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Meet the Tunisian director whose 'Four Daughters' are making waves at the Cannes Film Festival

Tunisian film director Kaouther Ben Hania
Tunisian film director Kaouther Ben Hania Copyright Vianney Le Caer/2023 Invision
Copyright Vianney Le Caer/2023 Invision
By Frédéric Ponsard
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Euronews Culture speaks to Kaouther Ben Hania director of the Palme d'Or-nominated film entitled 'Four Daughters' has got Cannes talking... and thinking.


At the Cannes Film Festival, Tunisian film director Kaouther Ben Hania is causing a storm. The academy-award nominated director is in the race for this year's Palme d'Or with her film 'Four Daughters'.

Speaking with Euronews Culture, she described how she felt rubbing shoulders with some of the industry's biggest names.

"I was, not thrilled, but overjoyed when I was announced as being in the official competition, and when I learned the names of the other directors, Ken Loach, Wes Anderson, Wim Wenders... it's just crazy what's happening to me and I'm very happy to be here," she explained.

Set in the context of the 'Jasmine revolution' that brought down Tunisian President Ben Ali in 2011, 'Four Daughters' mixes fiction and reality to tell the story of Olfa, a mother who saw two of her daughters join the Islamic State.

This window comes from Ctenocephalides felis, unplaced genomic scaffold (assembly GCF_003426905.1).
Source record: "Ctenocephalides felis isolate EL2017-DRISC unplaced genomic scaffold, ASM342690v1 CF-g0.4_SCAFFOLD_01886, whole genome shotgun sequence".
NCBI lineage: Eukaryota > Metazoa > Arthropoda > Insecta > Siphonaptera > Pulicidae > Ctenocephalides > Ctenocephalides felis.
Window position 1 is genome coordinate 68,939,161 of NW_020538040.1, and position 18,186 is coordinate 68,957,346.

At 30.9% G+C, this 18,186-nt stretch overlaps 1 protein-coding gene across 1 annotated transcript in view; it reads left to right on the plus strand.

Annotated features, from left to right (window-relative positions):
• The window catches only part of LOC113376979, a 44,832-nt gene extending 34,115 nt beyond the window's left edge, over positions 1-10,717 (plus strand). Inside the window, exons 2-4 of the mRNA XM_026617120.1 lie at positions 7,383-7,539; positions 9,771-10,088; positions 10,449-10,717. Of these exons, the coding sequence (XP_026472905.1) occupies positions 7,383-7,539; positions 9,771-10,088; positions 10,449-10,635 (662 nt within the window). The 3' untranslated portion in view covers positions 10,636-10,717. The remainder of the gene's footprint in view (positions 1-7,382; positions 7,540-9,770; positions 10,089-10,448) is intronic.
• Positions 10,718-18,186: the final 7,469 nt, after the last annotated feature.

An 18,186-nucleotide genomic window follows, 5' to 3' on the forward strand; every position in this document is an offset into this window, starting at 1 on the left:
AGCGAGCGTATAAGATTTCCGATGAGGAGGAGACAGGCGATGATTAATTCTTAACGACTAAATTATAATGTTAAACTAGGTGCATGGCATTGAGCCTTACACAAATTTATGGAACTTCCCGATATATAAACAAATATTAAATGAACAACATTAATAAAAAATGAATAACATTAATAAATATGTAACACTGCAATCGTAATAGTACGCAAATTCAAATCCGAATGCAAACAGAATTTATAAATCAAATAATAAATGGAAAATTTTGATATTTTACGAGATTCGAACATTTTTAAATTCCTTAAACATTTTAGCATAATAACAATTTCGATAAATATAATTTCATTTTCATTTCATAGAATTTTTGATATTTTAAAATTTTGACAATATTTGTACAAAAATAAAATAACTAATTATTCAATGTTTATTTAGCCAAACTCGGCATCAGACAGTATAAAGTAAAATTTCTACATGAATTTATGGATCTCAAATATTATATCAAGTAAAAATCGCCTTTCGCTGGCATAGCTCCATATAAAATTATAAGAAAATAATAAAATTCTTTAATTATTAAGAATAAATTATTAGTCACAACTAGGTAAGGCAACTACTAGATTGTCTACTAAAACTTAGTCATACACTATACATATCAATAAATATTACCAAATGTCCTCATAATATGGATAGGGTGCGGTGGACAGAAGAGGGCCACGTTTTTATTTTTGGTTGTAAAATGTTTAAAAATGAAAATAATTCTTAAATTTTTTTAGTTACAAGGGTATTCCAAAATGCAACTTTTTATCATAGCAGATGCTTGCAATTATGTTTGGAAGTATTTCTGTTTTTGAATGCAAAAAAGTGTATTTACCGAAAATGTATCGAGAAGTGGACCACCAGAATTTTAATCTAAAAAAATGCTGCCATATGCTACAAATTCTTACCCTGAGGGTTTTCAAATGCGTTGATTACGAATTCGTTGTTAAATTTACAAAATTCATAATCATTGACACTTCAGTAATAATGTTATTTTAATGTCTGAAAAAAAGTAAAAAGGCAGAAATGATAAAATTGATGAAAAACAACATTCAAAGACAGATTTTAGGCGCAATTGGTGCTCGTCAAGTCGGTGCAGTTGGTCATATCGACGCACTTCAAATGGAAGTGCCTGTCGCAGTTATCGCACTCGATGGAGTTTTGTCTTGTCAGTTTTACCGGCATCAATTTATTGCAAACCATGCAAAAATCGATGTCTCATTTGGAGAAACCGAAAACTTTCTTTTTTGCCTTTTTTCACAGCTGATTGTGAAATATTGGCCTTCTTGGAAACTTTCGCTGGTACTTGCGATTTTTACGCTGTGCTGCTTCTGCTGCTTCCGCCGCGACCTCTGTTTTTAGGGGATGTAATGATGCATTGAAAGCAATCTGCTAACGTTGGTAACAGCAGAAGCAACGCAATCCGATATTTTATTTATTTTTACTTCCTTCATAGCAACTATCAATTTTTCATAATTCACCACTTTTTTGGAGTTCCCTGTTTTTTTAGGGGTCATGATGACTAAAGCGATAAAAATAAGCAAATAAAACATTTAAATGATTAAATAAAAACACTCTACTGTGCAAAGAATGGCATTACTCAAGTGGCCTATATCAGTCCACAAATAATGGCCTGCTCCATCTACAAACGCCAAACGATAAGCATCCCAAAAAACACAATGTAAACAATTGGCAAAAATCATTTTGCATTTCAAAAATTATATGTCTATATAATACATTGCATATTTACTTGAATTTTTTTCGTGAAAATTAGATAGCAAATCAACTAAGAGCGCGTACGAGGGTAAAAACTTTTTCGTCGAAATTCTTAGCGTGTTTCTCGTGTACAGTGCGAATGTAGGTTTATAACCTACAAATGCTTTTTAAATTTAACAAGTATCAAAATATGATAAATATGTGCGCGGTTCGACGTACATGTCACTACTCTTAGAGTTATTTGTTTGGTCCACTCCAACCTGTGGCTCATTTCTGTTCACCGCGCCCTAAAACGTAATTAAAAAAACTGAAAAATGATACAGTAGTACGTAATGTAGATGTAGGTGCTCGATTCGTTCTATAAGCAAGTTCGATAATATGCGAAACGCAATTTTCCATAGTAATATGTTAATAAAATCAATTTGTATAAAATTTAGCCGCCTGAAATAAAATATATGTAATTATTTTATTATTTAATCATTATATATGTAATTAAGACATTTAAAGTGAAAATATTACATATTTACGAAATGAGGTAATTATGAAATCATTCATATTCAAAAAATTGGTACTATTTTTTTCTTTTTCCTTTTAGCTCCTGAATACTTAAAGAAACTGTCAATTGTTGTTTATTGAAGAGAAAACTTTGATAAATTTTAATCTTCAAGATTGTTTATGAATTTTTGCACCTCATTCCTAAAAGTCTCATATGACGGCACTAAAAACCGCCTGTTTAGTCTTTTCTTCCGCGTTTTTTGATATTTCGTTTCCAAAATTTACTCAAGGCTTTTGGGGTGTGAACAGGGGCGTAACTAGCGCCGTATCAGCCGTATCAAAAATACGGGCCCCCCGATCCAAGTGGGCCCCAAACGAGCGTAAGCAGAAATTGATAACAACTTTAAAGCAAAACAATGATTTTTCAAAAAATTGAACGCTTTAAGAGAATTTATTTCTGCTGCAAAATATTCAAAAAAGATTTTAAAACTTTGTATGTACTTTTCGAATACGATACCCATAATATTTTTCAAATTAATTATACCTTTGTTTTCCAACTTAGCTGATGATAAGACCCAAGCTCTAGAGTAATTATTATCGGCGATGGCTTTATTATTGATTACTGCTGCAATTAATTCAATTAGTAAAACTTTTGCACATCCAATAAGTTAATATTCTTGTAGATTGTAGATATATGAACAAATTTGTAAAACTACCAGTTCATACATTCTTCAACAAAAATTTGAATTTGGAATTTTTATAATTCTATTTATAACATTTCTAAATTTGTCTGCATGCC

"I found it fascinating how the story of Olfa and her daughters, the small story is linked to the big story of Tunisia, how the Revolution (of 2011) affected their lives - in fact Olfa says it at one point-, "When there was the Revolution I wanted to make my revolution too, divorce my husband, leave..." Freedom, that's it."

The film links real testimonies and re-enacted scenes involving Olfa and her two younger daughters with professional actresses.

Vianney Le Caer/2023 Invision
Olfa Hamrouni, Eya Chikhaoui, director Kaouther Ben Hania, and Tayssir Chikhaoui at the photo call for the film 'Four Daughters' in CannesVianney Le Caer/2023 Invision

The result is the sensitive telling of a unique tale made possible by a film crew composed mostly of women.

"When we started filming, or at least the preparation, I wanted to choose a very feminine team, and even the men who were on the set, I wanted them to be "women's friendly" as they say, because I knew that I was going to take everyone into an intimate confession, something very therapeutic, very introspective and very feminine about Olfa, her daughters, their stories, but also the actresses. It was very important to have a safe space where everyone was empathetic, not judgmental."

21 films are competing for this year's Palme d'Or - which will be awarded on Saturday 27 May.

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